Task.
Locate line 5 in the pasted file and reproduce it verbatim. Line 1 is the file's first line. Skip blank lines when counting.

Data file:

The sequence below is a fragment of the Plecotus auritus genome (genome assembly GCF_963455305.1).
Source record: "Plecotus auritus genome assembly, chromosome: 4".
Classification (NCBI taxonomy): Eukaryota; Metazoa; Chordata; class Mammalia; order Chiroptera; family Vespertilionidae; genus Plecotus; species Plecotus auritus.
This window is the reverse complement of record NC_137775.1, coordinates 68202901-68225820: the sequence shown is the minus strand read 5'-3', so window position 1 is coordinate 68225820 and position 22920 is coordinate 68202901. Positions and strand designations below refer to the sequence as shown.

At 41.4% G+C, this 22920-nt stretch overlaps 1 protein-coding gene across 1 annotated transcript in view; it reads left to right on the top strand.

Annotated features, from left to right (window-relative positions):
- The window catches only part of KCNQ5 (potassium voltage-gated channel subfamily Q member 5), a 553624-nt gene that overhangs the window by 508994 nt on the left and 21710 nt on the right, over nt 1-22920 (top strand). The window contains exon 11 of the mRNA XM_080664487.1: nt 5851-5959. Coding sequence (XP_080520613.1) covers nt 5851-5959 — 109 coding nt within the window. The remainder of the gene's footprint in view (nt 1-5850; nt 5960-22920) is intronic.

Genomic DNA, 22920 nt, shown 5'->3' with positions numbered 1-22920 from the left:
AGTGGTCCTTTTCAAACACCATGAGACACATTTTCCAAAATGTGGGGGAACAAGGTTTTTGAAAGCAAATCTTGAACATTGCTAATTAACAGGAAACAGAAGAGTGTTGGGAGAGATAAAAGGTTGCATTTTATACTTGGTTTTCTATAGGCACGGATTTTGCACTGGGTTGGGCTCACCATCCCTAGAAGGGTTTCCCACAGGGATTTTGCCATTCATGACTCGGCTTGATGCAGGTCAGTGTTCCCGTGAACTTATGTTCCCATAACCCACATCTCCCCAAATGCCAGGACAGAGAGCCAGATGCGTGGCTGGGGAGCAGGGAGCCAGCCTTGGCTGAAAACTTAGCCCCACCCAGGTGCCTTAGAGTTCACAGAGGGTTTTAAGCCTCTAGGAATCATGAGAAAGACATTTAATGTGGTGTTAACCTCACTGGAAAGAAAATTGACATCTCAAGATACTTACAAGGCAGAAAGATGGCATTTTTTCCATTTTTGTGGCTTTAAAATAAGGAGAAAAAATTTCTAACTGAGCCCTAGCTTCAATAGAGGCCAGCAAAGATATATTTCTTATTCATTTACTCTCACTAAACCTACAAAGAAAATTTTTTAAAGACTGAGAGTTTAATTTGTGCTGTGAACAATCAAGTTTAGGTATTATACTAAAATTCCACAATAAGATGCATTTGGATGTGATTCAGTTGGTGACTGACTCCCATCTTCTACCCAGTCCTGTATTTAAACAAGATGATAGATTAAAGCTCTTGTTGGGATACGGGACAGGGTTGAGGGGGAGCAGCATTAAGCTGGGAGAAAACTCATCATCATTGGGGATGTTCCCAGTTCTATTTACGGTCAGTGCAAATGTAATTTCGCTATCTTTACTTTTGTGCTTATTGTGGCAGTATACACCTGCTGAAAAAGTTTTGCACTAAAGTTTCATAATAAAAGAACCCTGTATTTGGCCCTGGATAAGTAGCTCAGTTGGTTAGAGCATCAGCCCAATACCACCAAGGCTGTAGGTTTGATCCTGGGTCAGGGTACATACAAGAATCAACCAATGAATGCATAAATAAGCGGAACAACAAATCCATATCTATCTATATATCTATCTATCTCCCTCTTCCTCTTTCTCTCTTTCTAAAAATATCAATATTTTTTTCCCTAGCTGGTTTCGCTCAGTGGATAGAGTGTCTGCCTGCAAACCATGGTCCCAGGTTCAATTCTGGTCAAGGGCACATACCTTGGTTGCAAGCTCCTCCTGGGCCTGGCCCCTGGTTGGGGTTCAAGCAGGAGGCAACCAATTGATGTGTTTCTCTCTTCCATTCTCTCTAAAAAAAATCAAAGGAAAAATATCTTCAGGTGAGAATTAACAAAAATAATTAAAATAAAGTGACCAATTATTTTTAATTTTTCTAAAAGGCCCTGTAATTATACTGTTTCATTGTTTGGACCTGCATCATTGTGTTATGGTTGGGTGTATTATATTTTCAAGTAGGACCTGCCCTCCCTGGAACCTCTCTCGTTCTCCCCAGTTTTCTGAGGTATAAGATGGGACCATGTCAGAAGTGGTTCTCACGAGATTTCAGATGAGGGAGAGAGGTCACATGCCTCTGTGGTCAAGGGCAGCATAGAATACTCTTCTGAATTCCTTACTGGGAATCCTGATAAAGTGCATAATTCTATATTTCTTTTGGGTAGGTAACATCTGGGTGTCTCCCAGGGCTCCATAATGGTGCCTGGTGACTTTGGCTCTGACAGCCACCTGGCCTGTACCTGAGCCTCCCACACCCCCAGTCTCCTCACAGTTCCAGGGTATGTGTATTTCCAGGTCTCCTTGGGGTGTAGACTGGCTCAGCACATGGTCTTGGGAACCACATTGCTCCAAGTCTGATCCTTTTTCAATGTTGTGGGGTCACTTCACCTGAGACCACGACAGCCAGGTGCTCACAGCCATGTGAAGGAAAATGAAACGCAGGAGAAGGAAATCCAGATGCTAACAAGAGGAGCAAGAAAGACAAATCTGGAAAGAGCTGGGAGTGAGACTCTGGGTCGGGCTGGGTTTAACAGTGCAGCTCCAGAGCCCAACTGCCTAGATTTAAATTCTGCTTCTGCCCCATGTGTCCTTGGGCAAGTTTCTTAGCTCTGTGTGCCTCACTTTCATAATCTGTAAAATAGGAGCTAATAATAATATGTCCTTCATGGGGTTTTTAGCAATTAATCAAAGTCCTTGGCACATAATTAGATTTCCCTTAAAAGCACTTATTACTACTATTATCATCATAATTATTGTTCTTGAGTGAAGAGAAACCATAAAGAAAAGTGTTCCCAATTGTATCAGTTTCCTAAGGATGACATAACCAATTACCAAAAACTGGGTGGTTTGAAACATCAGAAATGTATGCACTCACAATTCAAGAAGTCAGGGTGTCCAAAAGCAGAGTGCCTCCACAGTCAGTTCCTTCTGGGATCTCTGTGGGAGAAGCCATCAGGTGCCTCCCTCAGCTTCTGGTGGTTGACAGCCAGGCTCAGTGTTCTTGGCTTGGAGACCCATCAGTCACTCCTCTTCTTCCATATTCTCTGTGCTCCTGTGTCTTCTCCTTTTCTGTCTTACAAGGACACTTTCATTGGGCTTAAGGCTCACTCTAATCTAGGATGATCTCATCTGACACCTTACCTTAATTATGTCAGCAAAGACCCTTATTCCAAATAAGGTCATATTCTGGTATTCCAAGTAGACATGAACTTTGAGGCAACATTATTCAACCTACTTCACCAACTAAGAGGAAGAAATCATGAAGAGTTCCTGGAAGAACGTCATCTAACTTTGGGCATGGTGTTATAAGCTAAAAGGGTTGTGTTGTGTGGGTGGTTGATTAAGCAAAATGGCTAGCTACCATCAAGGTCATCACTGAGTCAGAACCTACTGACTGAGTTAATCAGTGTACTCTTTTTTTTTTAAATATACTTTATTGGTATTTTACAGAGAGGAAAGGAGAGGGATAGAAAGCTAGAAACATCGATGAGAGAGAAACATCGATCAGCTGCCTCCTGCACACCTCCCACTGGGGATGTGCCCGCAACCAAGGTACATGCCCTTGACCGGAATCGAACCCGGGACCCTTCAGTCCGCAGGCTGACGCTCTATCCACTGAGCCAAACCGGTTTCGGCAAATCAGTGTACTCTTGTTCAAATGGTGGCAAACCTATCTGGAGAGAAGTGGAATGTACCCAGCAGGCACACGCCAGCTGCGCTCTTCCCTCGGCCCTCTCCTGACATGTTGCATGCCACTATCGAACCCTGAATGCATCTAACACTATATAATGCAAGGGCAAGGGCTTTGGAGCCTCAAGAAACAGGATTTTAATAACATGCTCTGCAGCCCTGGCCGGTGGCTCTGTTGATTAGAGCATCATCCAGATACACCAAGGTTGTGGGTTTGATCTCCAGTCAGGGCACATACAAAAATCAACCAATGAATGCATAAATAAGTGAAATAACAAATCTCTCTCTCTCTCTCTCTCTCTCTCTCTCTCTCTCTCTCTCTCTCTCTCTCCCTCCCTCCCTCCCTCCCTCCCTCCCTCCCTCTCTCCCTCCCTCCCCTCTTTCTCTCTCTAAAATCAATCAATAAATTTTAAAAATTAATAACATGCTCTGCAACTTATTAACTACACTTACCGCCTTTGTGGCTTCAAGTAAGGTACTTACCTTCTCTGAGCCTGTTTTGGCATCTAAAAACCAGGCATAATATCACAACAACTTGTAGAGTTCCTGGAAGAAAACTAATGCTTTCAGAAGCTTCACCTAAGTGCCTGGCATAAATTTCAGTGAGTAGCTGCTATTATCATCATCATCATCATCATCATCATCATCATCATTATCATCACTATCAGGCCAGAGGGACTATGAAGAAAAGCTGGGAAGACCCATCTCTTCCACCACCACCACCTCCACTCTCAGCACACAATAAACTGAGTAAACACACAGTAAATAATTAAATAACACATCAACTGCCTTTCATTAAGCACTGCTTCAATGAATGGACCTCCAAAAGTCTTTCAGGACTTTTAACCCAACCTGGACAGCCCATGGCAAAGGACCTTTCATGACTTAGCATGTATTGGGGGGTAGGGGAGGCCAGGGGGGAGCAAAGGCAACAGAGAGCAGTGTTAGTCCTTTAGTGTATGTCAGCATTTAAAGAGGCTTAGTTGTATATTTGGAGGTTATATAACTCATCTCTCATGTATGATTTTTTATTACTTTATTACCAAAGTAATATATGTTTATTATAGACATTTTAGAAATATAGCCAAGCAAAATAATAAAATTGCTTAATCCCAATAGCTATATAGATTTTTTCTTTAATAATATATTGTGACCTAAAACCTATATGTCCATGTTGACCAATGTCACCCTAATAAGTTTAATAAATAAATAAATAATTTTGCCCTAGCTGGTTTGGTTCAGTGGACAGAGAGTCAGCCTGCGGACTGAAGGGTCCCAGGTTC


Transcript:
At 41.4% G+C, this 22920-nt stretch overlaps 1 protein-coding gene across 1 annotated transcript in view; it reads left to right on the top strand.